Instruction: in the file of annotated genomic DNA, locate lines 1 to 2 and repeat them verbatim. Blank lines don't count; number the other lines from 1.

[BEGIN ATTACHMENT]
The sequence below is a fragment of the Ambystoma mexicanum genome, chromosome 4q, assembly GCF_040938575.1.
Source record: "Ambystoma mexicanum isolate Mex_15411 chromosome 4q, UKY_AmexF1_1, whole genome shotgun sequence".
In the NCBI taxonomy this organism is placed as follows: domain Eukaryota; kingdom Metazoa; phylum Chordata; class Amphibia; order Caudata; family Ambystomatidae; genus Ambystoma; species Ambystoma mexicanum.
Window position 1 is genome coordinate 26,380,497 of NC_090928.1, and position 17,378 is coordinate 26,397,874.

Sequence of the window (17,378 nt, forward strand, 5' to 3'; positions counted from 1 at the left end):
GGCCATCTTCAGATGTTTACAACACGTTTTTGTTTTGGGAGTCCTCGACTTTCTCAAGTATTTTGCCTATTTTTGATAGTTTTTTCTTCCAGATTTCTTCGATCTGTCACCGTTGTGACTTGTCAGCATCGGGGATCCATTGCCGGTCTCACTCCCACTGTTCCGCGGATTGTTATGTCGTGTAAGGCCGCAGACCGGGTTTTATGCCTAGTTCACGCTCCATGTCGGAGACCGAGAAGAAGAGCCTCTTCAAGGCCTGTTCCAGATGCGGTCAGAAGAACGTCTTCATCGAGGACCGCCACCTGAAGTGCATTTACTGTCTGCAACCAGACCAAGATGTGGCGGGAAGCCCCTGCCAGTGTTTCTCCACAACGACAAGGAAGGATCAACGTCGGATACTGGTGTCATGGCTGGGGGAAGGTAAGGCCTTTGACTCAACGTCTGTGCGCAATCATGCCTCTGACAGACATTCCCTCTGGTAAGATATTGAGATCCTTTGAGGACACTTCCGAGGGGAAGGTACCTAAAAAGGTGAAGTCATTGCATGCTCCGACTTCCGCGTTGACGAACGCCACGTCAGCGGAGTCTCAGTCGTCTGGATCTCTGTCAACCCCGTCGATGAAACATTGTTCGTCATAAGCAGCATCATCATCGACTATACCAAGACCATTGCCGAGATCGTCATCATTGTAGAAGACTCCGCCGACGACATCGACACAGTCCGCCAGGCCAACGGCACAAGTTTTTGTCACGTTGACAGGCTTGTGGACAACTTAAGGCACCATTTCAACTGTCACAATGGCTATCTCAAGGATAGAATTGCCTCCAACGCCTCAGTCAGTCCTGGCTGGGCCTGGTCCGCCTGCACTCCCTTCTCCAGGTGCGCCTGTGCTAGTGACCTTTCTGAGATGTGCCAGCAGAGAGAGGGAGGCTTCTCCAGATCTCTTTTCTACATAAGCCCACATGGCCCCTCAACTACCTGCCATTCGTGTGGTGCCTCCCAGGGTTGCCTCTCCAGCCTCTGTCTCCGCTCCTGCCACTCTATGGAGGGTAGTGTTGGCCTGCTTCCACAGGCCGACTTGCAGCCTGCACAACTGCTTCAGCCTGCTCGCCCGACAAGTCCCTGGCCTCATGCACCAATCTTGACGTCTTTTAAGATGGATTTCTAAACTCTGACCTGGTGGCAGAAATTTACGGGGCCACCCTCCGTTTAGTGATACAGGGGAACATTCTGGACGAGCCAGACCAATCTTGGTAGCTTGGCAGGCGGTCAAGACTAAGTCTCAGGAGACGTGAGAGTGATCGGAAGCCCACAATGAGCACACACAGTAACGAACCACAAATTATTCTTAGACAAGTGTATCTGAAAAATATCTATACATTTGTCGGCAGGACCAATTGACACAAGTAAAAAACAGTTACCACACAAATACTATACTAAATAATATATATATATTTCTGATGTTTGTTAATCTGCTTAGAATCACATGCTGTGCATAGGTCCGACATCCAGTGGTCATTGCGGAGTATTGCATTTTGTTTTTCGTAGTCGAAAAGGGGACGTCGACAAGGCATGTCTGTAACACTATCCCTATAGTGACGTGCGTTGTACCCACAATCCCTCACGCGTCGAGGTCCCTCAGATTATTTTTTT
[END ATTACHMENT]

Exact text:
The sequence below is a fragment of the Ambystoma mexicanum genome, chromosome 4q, assembly GCF_040938575.1.
Source record: "Ambystoma mexicanum isolate Mex_15411 chromosome 4q, UKY_AmexF1_1, whole genome shotgun sequence".